Welcome to guest blogger, Aerobiology researcher Frances Coates.
Asthma and allergies are becoming more and more prominent in society and outdoor allergens like ragweed and birch take their toll on the economy and those who have to deal with them. A report from Health Canada indicates that asthma is one of the most prevalent chronic conditions affecting Canadians, and since this is probably true of most countries, it explains why research in this field has such far reaching implications. While treatment of allergies is big business, unfortunately very little attention and resources are invested in monitoring the causes.
Aerobiology is the study of the release and dispersion of airborne biological materials, such as pollen, spores, microorganisms, or viruses. Aerobiology Research Laboratories’ focus is on allergy-triggering particles: pollen and fungal spores. We aren’t allergists or medical professionals, but rather we specialize in environmental monitoring. Our mission is to provide allergy sufferers, physicians, government agencies, and pharmaceutical companies with accurate information about the levels of these allergy-triggering particles. Providing information is a primary goal for us.
The reason why it is important to study outdoor allergens is because of the fluctuations and changes in seasons from one year to the next, and from one location to another. The start and end of the seasons can vary by as much as a month from one year to another. If people are trying to use their medications based on the actual seasons it is important that they have information about their local environment that is as accurate as possible.
This is particularly true of the tree seasons. For instance, birch tree pollen release in Ottawa over the last two decades has started as early as April 9th and as late as May 4th, and often varies from one extreme to the other within just a couple of years. As allergy treatments are considered to be most effective if taken before allergic reactions occur, it is important that both allergy sufferers and the physicians treating them are aware that they are treating their allergy on time.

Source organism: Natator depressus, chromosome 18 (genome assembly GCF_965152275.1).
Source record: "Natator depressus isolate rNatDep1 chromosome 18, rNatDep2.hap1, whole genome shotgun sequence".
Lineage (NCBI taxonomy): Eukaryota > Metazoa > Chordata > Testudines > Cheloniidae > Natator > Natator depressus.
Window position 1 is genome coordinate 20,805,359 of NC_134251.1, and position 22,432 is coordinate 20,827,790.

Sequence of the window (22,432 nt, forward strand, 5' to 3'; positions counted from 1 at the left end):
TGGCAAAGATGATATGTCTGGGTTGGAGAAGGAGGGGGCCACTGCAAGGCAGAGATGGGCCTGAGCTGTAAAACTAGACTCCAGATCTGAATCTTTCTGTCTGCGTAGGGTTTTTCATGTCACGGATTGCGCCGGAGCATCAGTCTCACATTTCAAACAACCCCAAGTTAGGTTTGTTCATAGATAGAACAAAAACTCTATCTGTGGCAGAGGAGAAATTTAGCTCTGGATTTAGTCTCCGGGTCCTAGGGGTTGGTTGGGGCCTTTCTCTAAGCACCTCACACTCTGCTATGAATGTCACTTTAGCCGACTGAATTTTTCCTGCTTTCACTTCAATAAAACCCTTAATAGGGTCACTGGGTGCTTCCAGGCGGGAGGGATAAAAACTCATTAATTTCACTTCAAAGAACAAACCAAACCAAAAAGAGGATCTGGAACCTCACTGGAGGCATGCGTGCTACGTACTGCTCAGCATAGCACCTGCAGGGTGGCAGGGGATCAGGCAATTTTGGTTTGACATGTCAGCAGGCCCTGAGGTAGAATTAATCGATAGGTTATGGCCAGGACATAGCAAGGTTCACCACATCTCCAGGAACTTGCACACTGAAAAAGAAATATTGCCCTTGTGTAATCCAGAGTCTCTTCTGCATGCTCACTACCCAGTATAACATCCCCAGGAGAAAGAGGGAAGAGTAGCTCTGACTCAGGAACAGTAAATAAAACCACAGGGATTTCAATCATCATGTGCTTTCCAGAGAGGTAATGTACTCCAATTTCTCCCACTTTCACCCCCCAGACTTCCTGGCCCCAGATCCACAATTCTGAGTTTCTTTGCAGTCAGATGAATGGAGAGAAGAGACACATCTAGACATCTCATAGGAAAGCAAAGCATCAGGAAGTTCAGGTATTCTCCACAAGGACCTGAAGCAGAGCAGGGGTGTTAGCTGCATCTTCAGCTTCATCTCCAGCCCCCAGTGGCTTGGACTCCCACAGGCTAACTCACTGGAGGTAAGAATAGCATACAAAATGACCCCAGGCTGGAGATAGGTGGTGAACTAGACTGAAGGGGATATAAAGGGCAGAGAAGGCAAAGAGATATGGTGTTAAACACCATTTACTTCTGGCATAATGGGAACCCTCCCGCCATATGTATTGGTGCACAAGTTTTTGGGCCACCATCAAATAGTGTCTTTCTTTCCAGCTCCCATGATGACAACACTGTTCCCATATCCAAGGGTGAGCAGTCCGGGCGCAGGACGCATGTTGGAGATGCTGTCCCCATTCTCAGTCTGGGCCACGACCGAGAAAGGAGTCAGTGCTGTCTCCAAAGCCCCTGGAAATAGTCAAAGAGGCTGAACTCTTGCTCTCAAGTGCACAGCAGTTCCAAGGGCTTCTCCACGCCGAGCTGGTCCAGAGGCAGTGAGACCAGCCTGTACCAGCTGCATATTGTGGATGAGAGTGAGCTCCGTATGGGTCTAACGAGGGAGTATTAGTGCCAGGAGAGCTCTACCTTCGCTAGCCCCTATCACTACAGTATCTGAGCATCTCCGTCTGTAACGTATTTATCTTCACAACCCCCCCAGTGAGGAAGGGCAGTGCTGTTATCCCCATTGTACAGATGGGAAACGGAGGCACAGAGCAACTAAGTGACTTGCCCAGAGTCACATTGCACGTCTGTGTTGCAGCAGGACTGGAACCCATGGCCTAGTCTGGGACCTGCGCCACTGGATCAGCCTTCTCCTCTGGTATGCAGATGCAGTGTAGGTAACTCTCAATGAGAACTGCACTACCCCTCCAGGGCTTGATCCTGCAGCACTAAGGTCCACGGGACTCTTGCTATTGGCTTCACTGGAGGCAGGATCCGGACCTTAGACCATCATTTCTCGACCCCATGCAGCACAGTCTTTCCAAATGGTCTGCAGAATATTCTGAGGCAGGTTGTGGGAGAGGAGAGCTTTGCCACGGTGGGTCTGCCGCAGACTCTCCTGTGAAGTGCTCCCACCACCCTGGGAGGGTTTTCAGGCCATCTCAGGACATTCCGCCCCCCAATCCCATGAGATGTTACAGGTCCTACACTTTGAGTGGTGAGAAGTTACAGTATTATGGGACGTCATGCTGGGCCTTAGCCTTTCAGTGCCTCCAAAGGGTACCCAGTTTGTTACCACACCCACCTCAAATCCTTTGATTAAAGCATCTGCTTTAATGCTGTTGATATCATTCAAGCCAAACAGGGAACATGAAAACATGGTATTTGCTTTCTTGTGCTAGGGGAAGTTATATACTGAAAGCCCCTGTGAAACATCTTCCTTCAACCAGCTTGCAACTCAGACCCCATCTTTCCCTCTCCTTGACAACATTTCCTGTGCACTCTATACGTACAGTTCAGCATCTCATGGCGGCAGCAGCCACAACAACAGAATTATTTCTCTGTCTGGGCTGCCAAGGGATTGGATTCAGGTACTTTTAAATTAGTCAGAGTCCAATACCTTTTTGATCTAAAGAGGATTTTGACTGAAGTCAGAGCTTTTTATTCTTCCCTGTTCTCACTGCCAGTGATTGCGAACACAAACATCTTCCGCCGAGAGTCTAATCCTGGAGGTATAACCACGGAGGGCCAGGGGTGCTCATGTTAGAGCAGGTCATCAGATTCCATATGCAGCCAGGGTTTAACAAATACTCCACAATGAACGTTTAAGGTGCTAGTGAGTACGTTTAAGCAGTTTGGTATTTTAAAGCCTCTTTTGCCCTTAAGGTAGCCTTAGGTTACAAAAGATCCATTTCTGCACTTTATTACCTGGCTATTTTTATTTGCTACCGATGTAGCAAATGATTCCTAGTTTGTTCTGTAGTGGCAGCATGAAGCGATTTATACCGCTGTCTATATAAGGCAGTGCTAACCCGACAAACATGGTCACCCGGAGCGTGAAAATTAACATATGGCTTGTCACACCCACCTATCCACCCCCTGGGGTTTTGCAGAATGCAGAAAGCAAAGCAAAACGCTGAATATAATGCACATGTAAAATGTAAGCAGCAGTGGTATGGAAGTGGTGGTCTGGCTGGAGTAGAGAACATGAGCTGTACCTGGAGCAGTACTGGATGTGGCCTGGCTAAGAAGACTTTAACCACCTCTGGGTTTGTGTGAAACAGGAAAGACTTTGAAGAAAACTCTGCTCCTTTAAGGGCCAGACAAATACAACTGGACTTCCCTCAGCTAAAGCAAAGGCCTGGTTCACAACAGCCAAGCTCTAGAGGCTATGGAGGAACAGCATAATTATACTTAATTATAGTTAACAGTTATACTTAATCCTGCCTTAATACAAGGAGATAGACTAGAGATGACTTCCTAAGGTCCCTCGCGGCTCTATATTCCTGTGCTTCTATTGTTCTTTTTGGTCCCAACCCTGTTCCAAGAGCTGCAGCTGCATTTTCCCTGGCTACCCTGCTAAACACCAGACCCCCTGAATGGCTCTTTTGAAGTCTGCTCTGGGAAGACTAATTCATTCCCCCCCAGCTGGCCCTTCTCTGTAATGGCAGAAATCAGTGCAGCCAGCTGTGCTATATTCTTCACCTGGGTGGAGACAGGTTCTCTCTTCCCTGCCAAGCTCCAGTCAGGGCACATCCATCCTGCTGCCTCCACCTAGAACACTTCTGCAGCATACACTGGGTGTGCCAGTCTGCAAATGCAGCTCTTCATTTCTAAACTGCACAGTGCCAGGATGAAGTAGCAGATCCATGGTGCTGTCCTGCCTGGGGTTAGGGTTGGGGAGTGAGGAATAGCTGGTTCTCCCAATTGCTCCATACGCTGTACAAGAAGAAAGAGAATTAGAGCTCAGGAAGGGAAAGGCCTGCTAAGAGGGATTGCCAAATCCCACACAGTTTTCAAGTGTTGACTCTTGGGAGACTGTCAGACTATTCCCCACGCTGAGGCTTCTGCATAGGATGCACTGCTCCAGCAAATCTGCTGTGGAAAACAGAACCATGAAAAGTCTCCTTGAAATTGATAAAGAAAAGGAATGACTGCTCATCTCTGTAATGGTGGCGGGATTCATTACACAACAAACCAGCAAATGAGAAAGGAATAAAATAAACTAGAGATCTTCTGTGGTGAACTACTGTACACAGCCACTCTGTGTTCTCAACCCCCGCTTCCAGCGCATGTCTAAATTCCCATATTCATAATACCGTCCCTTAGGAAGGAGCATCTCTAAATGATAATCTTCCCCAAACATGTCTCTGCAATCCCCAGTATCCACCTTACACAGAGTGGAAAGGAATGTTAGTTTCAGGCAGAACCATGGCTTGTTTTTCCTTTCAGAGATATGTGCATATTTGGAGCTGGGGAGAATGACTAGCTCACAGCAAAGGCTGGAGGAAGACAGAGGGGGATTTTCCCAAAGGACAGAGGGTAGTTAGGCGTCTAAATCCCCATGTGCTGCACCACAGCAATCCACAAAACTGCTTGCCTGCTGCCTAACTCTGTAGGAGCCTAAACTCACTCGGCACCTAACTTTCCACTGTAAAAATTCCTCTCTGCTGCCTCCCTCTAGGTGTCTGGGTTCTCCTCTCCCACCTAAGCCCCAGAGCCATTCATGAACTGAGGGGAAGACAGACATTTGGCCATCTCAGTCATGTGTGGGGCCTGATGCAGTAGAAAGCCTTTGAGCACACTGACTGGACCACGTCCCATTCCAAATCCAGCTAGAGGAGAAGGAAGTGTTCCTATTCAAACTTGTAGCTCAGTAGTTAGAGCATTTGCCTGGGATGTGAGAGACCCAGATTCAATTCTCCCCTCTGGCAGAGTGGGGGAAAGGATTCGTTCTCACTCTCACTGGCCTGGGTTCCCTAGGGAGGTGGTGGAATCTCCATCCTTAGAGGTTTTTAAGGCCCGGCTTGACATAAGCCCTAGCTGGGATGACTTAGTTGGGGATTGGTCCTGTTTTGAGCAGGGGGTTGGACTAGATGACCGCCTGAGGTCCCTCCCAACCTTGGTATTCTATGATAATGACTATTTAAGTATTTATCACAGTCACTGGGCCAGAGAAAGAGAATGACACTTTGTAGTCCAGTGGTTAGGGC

It is also important to know which allergens are prevalent at a location if one is choosing to move and has specific allergies. For instance, ragweed is most prevalent from Québec to Manitoba and does not really exist in western provinces; east of Québec, ragweed only exists in certain areas of Nova Scotia and New Brunswick. Many of the trees (such as poplar and birch) are found in all provinces, but there are many which are only found in certain regions of the country. To keep the public informed of this important information, Aerobiology Research Laboratories operates 30 monitoring sites across Canada and provides reports and forecasts to various media outlets, including television, mobile apps and web sites. Through these reports we try to provide as much information as we can to show what and how much outdoor allergens are occurring at each site.
I look forward to further ‘blogs to expand on some of these topics in the future.